By Suzy Frisch
A wildlife biologist who professes to know a little about many things, André Nault initially pursued a career in library sciences to get better at sating his curiosity. Along the way he discovered how much he enjoys teaching others his tricks of the trade.
Nault, who is head of the Veterinary Medical Library and a liaison librarian for faculty, tackles his job in a nontraditional way. He is the only Health Sciences liaison who also has a faculty appointment, as adjunct assistant professor of veterinary clinical sciences.
Nault teaches courses, does admission interviews, participates in commencement, and conducts orientations for all veterinary DVM students, graduate students, interns, and residents. He also serves as a facilitator in a first-year inter-professional course for students across the Academic Health Center — anything to spread the word about libraries and what they offer.
Building relationships, boosting Libraries’ visibility
Nault strives to build relationships in the College of Veterinary Medicine and across the U, using his trademark sense of humor and penchant for innovation to boost the Libraries’ visibility. It doesn’t hurt that he often brings Luna, his German wirehaired pointer, to work. He also has numerous hobbies to chat about with peers, including hunting, photography, restoring motorcycles, and songwriting.
It’s all part of his objective to break down stereotypes about introverted librarians.
“These stereotypes stop us from being able to do more things. I think of myself as a biologist who happens to have a librarian degree,” says Nault, who also worked as a veterinary practice manager and entrepreneur before earning a library studies master’s.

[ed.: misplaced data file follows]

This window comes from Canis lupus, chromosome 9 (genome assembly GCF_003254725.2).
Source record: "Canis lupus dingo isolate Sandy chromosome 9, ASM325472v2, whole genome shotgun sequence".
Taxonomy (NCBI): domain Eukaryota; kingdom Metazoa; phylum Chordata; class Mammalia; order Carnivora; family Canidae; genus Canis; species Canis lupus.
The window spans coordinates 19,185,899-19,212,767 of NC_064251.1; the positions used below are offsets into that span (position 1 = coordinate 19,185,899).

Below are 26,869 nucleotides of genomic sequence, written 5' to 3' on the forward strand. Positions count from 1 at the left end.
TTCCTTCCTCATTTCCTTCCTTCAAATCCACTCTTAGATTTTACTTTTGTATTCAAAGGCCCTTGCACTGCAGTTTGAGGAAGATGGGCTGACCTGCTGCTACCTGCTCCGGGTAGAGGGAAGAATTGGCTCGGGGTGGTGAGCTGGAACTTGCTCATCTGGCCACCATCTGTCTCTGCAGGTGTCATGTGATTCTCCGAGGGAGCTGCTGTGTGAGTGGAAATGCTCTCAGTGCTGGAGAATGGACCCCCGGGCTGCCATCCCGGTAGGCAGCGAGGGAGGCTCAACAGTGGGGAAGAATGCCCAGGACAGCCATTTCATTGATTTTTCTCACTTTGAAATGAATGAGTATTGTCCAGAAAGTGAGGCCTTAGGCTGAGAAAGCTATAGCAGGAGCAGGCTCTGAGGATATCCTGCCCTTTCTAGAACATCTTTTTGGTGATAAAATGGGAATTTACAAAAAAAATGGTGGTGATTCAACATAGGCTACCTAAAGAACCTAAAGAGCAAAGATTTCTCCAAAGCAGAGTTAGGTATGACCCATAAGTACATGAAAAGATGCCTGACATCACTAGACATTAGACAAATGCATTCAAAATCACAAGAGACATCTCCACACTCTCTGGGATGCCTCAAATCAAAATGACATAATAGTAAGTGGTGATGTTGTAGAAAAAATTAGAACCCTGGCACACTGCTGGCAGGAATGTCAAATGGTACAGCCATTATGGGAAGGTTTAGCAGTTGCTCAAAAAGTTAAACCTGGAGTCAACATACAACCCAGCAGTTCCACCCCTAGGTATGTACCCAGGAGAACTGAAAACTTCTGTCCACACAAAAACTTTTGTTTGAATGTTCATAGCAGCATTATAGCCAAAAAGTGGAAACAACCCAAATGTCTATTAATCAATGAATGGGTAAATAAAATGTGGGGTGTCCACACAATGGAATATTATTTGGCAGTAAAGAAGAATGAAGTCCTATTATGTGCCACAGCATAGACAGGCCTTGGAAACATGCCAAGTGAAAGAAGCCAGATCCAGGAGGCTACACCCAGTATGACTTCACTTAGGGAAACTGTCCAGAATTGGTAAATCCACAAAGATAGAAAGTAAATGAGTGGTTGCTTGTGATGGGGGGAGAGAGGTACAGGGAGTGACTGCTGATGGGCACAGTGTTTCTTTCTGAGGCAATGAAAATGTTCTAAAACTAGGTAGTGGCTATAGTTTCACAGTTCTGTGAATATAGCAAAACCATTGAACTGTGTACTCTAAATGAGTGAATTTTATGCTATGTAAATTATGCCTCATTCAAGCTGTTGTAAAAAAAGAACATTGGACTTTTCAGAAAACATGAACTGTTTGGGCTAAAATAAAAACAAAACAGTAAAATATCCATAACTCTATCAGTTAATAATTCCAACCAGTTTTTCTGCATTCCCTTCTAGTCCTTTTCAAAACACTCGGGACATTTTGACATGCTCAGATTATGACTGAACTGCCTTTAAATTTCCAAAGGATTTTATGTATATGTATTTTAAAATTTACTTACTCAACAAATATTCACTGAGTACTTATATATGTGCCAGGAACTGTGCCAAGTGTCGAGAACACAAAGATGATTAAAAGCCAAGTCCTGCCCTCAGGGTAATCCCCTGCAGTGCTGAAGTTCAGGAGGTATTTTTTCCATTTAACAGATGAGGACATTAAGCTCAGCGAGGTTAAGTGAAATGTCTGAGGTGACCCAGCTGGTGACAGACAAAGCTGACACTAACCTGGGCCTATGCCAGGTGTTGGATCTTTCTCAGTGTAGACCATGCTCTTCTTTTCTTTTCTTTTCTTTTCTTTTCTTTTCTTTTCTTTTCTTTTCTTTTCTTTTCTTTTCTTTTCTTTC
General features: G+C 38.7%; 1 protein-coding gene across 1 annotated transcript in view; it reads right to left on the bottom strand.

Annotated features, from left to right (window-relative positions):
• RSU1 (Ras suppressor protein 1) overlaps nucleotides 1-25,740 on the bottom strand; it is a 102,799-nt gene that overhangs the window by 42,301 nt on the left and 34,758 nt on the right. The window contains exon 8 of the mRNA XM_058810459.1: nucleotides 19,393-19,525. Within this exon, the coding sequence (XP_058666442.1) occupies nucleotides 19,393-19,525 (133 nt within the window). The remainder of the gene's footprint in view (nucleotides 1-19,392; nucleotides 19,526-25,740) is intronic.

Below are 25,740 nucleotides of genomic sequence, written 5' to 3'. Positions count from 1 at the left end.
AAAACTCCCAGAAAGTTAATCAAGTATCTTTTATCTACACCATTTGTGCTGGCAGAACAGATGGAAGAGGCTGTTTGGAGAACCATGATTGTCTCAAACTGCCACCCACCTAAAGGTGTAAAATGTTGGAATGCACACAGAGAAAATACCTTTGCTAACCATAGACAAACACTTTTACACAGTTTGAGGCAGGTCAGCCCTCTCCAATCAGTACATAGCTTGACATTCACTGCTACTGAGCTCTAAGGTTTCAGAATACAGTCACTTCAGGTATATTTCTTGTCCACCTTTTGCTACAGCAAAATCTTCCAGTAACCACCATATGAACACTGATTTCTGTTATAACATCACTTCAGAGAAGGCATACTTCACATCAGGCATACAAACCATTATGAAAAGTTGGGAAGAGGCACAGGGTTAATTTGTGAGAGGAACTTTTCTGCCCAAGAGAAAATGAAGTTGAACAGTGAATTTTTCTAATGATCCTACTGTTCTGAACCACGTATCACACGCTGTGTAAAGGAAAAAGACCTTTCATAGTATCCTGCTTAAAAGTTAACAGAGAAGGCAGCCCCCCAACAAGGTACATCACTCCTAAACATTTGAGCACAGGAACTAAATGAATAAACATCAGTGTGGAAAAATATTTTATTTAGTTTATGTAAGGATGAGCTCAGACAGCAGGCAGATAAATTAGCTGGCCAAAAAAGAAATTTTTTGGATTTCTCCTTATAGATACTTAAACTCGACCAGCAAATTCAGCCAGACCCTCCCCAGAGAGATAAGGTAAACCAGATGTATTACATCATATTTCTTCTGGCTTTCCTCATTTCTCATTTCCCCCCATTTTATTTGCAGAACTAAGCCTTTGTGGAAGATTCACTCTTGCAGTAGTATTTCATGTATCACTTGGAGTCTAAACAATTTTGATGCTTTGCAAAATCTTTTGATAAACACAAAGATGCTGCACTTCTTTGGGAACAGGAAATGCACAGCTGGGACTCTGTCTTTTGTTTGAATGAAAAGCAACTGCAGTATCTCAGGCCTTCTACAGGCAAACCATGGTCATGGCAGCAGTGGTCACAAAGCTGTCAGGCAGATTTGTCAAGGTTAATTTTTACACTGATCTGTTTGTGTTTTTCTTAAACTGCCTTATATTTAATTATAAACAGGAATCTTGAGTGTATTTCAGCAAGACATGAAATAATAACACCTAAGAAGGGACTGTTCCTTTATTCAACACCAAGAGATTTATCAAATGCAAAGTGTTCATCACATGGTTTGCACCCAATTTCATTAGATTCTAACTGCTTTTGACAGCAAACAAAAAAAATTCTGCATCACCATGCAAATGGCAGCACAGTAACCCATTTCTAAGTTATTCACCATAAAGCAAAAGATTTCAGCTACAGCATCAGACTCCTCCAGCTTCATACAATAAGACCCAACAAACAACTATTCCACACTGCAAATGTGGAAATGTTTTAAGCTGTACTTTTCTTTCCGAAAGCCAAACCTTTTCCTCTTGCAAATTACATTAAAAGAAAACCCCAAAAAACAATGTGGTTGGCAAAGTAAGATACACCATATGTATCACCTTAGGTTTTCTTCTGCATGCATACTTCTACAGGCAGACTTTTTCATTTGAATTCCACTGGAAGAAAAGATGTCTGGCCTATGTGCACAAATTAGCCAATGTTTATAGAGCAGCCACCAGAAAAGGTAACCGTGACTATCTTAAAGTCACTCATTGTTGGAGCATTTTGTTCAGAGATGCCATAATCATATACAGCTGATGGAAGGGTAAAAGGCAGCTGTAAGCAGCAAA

His goals include reducing student debt
He approaches his job with two other goals: reducing students’ debt and encouraging critical thinking. Knowing that veterinary medicine students often graduate with $120,000 to $200,000 in loans, Nault teams with faculty to find free or inexpensive library resources for students.
That might mean obtaining multiple editions of e-books or scanning book chapters for the reserves so that students don’t have to buy all of their books. Nault isn’t afraid to ruffle feathers and get creative.
“I have no sacred cows,” he adds. “The well-behaved librarian seldom makes history!”
Nault teaches courses in critical scientific reading and is developing video modules with faculty about how to practice evidence-based medicine. He aims to use library resources and staff to encourage people to engage in evidence-based learning in their professional and personal lives.
“I’m passionate about critical thinking and education and the role information plays in that,” Nault says. “As a librarian I’m not just about providing information. I want to show people how to find information and hopefully get them to use critical thinking.”